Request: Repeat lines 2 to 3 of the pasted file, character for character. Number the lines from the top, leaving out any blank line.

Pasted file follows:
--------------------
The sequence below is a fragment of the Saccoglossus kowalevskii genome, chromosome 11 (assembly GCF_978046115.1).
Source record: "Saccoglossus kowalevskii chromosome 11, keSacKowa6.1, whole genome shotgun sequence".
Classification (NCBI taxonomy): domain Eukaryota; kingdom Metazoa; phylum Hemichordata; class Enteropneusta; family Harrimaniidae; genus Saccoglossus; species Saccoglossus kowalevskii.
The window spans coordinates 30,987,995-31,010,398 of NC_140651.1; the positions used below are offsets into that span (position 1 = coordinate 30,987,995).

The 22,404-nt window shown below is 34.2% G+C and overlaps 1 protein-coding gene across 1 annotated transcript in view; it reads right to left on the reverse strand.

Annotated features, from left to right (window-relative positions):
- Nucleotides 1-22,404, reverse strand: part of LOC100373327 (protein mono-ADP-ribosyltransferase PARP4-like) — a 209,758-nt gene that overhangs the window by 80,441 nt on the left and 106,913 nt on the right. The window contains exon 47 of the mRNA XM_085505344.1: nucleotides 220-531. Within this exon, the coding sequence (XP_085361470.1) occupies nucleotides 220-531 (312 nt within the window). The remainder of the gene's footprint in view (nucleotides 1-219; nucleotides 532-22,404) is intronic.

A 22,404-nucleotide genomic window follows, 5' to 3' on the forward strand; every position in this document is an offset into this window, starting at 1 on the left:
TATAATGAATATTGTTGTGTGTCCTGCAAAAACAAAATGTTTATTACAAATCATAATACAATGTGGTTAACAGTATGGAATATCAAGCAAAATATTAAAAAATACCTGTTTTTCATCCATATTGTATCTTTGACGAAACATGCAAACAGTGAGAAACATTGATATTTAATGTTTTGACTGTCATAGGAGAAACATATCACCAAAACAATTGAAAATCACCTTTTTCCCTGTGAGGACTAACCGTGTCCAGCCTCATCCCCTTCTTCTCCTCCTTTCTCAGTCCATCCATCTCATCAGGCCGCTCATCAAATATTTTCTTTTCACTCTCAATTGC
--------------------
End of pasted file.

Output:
Source record: "Saccoglossus kowalevskii chromosome 11, keSacKowa6.1, whole genome shotgun sequence".
Classification (NCBI taxonomy): domain Eukaryota; kingdom Metazoa; phylum Hemichordata; class Enteropneusta; family Harrimaniidae; genus Saccoglossus; species Saccoglossus kowalevskii.